Nervy Investors Rip Up ESG Playbooks in Election Supercycle

(Bloomberg) -- An anti-green backlash in 2024’s global election-supercycle is already taking a toll on environmental, social and governance-focused assets, with an ultimate test still to come in the US presidential vote.

Most Read from Bloomberg

Investors have pared exposure to sectors including renewable energy and electric cars as candidates in some of the dozens of nations holding polls this year have raised concerns over the costs and speed of efforts to curb emissions.

A shift to clean energy “is just not going to be a straight line like maybe we all hoped for,” said Sarah Norris, head of ESG equities and manager of the Global Impact Equity strategy at abrdn plc, which has trimmed some holdings in renewable project developers.

Greater uncertainty over the transition away from fossil fuels, and tougher political rhetoric, have seen clean energy firms jolted following recent polls in India, South Korea and Europe, though some have since recovered ground.

A Solactive European Renewables gauge has dropped about 4% since this month’s European Parliament election — which saw support slump for Green candidates.

Government debt has tumbled in France with Marine Le Pen’s far-right National Rally leading polls ahead of a June 30 vote in France, and development bank SFIL SA postponed a green bond sale.

In the US, a backlash against green principles and positioning for a potential new Donald Trump presidency have contributed to a surge in liquidations of exchange-traded funds aligned with ESG goals, and seen the largest-ever quarterly outflows from products tied to the theme.

Bets by hedge funds against the $2.2 billion iShares Global Clean Energy ETF, a flagship renewables fund, have risen to the highest in a year, short interest data compiled by Bloomberg shows. Investors are weighing both green pushback and higher-for-longer interest rates. The ETF has declined more than 22% in the past 12 months, compared with a 26% gain in the S&P 500 Index.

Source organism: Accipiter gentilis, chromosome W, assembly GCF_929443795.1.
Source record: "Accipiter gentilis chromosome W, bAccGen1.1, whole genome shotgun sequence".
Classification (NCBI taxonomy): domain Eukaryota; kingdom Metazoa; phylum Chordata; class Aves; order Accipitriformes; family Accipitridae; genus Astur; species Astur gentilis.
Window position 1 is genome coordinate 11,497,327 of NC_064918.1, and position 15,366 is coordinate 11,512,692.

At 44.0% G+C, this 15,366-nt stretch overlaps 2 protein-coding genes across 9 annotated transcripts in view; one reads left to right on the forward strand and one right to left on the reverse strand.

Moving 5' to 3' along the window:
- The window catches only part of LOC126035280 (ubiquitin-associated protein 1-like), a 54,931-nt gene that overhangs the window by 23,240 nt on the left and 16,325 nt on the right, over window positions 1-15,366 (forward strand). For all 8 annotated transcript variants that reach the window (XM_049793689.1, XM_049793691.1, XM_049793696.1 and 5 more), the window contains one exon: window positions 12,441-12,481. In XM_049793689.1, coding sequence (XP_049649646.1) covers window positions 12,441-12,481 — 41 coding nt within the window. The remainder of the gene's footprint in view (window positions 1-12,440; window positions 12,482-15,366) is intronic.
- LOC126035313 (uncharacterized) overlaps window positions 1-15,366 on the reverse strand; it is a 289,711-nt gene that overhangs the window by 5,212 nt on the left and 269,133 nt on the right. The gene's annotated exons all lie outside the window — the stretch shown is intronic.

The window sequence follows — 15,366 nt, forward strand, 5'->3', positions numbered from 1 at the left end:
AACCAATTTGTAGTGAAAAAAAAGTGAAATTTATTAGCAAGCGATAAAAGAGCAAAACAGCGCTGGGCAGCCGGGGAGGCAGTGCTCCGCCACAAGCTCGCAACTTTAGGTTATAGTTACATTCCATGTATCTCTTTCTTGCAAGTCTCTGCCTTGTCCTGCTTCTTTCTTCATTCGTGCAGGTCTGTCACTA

Pictet Asset Management’s Clean Energy Transition Strategy has reduced holdings of EV stocks and is retaining only a small exposure to renewable energy manufacturers, said Yi Shi, client portfolio manager.

Investors are considering the impact of any potential new move by Trump to withdraw the US from the Paris Agreement on global warming, or to ease environmental regulations.

Few expect him to scrap President Joe Biden’s Inflation Reduction Act, which offers support for green industries, though a return to the White House by Trump would threaten $369 billion of tax incentives, grants and loans for clean energy, according to Bloomberg Intelligence.

It’s too simplistic to conclude that a Republican agenda would be negative for renewables, according to Matt Breidert, senior portfolio manager at Ecofin. Clean energy infrastructure performed strongly during Trump’s first term, while “there are a lot of Red-state Congress people and senators” who have districts that benefit from the IRA.

Mirova SA’s Co-Head of Fixed Income Bertrand Rocher said he’s stopped buying more US debt ahead of the November election because both Trump and Biden have inflation-fanning programs.

Utility stocks — some of which have already benefited from Biden’s IRA — are a potential alternative in the US to clean energy companies, said Nordea Investment Management AB portfolio manager Johan Swahn. In Europe, data-center operators look attractive as they’re less impacted by debate over green policies, according to abrdn’s Norris.

There is “some movement in Europe where we believe that a wait-and-see stance is warranted,” on green investments, said Ulrik Fugmann, co-head of the environmental strategies group at BNP Paribas Asset Management.

(Updates to add senior portfolio manager comment in twelfth paragraph.)

Most Read from Bloomberg Businessweek

©2024 Bloomberg L.P.